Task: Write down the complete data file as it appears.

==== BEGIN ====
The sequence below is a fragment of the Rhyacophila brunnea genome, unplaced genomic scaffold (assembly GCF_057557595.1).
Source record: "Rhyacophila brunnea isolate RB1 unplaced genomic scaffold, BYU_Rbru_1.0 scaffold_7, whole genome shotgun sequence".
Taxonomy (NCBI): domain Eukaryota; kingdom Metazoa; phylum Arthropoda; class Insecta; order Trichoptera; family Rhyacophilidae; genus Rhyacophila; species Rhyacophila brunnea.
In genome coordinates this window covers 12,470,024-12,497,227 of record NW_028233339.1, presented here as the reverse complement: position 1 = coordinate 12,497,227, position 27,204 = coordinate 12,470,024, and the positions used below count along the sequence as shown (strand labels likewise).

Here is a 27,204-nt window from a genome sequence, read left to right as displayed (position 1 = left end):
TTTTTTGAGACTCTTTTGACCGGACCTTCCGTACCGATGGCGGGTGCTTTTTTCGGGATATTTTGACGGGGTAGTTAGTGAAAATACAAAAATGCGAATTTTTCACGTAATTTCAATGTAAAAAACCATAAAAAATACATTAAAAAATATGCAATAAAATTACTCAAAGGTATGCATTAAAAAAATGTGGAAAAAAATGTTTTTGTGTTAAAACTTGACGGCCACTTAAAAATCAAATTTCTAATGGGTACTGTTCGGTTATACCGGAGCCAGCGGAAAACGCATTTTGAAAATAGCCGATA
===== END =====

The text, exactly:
The sequence below is a fragment of the Rhyacophila brunnea genome, unplaced genomic scaffold (assembly GCF_057557595.1).
Source record: "Rhyacophila brunnea isolate RB1 unplaced genomic scaffold, BYU_Rbru_1.0 scaffold_7, whole genome shotgun sequence".
Taxonomy (NCBI): domain Eukaryota; kingdom Metazoa; phylum Arthropoda; class Insecta; order Trichoptera; family Rhyacophilidae; genus Rhyacophila; species Rhyacophila brunnea.
In genome coordinates this window covers 12,470,024-12,497,227 of record NW_028233339.1, presented here as the reverse complement: position 1 = coordinate 12,497,227, position 27,204 = coordinate 12,470,024, and the positions used below count along the sequence as shown (strand labels likewise).

Here is a 27,204-nt window from a genome sequence, read left to right as displayed (position 1 = left end):
TTTTTTGAGACTCTTTTGACCGGACCTTCCGTACCGATGGCGGGTGCTTTTTTCGGGATATTTTGACGGGGTAGTTAGTGAAAATACAAAAATGCGAATTTTTCACGTAATTTCAATGTAAAAAACCATAAAAAATACATTAAAAAATATGCAATAAAATTACTCAAAGGTATGCATTAAAAAAATGTGGAAAAAAATGTTTTTGTGTTAAAACTTGACGGCCACTTAAAAATCAAATTTCTAATGGGTACTGTTCGGTTATACCGGAGCCAGCGGAAAACGCATTTTGAAAATAGCCGATA